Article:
In a city of 8 million people, someone's always saying something strange. And, odds are, someone is around to hear it.
Like the guy on the D train who said: "Yeah, it ain't safe for kids to go missing these days." Or the woman on her cell phone in Bryant Park who noted: "Quite frankly, I'd rather be pole dancing." And that's the clean stuff.
Chronicling such utterances is the mission of Overheard in New York, a Web site that has become an Internet sensation, spawned a book and inspired countless imitators throughout the world.
The site traffics in the inane, the insane and just about every -ism out there. It gets 4 million page views a month, mostly from people who don't live in the city.
Its irreverent, voyeuristic and often vulgar style, combined with the city's fame and diversity, fuels its popularity, founder and publisher Morgan Friedman said. "It's really a love letter to New York," he said.
It all began three years ago, when Friedman overheard a man telling someone on his cell phone: "You asked me how I'm doing, and I tell you — and then you bring it back to yourself. You always do that."
"I heard that, and I thought this is so funny, and it's also just like every single relationship I've ever had — someone needs to start a Web site to just capture these moments," said Friedman, now 30.
The site's voyeuristic style is attractive to the same people who like reading about others on MySpace or watching them on YouTube, said Larry Rosen, professor of psychology at California State University at Dominguez Hills. "It also provides something we don't have enough of these days, which is a little levity," Rosen said.
Many of the quotes seem too outrageous to be true, like the tourist who told his daughter: "You see that guy over there? You see how he's a different color than you? You see that sometimes in big cities."
The editors say they try to spot fake entries. Does it sound too scripted? Is it an urban legend on the Web? Does it sound like something they've heard in the past?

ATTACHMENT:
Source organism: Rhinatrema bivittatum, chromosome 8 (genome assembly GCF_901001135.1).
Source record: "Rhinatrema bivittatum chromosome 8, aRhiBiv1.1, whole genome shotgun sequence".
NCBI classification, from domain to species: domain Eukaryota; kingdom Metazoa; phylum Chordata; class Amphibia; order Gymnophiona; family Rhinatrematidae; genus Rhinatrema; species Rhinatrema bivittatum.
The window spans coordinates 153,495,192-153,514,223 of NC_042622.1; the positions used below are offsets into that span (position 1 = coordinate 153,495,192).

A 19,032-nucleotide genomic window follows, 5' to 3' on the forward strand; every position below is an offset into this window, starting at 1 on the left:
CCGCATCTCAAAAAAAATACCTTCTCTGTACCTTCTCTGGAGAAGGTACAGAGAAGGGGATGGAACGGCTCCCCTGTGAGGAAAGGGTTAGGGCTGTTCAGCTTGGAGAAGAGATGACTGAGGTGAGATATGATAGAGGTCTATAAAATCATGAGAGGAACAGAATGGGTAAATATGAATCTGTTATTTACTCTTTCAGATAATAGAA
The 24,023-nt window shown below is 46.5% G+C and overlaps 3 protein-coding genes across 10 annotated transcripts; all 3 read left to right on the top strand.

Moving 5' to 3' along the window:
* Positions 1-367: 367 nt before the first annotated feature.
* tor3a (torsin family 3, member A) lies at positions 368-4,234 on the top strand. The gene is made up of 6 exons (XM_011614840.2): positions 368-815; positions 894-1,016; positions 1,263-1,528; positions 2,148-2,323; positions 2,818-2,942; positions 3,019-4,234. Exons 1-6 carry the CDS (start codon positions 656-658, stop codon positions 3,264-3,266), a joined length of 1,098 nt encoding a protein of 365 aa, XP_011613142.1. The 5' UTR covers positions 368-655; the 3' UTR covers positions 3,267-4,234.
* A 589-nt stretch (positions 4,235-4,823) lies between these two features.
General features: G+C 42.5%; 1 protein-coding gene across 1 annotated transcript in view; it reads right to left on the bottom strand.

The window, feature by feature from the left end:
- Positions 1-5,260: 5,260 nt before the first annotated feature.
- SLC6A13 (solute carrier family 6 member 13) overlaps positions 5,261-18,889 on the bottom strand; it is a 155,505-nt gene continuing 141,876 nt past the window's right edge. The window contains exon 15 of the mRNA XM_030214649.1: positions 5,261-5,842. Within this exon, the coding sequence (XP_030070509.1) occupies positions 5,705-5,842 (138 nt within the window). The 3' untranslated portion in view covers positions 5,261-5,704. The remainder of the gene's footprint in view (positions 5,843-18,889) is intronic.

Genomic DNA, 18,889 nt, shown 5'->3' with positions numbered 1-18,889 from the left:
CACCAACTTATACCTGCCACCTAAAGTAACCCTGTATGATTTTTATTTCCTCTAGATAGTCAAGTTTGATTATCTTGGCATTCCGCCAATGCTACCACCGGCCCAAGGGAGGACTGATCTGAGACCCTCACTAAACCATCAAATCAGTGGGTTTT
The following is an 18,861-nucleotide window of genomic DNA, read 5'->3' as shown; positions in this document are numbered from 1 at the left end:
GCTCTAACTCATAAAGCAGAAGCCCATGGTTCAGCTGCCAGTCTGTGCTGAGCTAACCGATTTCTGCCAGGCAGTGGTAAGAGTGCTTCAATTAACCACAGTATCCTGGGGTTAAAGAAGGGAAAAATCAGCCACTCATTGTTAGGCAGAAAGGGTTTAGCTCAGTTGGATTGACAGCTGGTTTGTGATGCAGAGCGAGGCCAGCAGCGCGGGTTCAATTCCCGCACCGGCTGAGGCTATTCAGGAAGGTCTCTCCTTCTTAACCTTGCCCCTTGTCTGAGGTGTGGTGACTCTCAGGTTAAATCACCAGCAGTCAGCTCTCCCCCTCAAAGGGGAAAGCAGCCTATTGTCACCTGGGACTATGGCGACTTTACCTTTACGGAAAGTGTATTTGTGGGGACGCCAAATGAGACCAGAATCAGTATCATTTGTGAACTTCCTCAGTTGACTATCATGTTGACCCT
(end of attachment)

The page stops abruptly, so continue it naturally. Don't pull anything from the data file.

"The alleged impossibility of it doesn't necessarily make it fake," said Danielle Lindemann, a site editor who is also a graduate student in sociology.
Nairobi, Dublin, Bucharest and Philadelphia are among other cities now boasting Overheard sites, although many are just individuals' blogs. Some of the Web sites take different settings, such as Overheard in Law School. A predecessor to the Overheard sites was In Passing, out of Berkeley, Calif.
But few are as advanced or popular as the New York version, which allows visitors to vote on the best quotes and participate in headline contests. It has sister sites, Overheard at the Beach and Overheard in the Office. And, of course, it has the book, bearing the same title as the main site, which came out in January.
It accepts submissions from anyone but honors its top "spies" by posting brief profiles. Unless they're celebrities, the people quoted are labeled generically, such as Guy, Chick, Bus Driver, Vegan or the always popular Hobo.
Friedman, who lives in Manhattan and runs a software and graphic design company based in Buenos Aires, has a team that vets submitted quotes and writes headlines. Dozens of daily entries are whittled down to no more than 12 per day, except for Wednesdays, when a slew of one-liners is posted.
The site essentially subsists on a few advertisements and doesn't yet turn a profit, Friedman said. The book version was popular but hasn't brought in much money, he said.
A significant portion of the quotes cut right at class and racial differences. Many are variations on the homeless guy meets the yuppie, or the black teen meets the white woman.
A few, however, plumb more unusual depths, such as:
Girl 1: Anarchists are so dumb.
Girl 2: Yeah, totally.
Girl 3: I mean, just 'cause you hate the government doesn't mean you have to dress badly.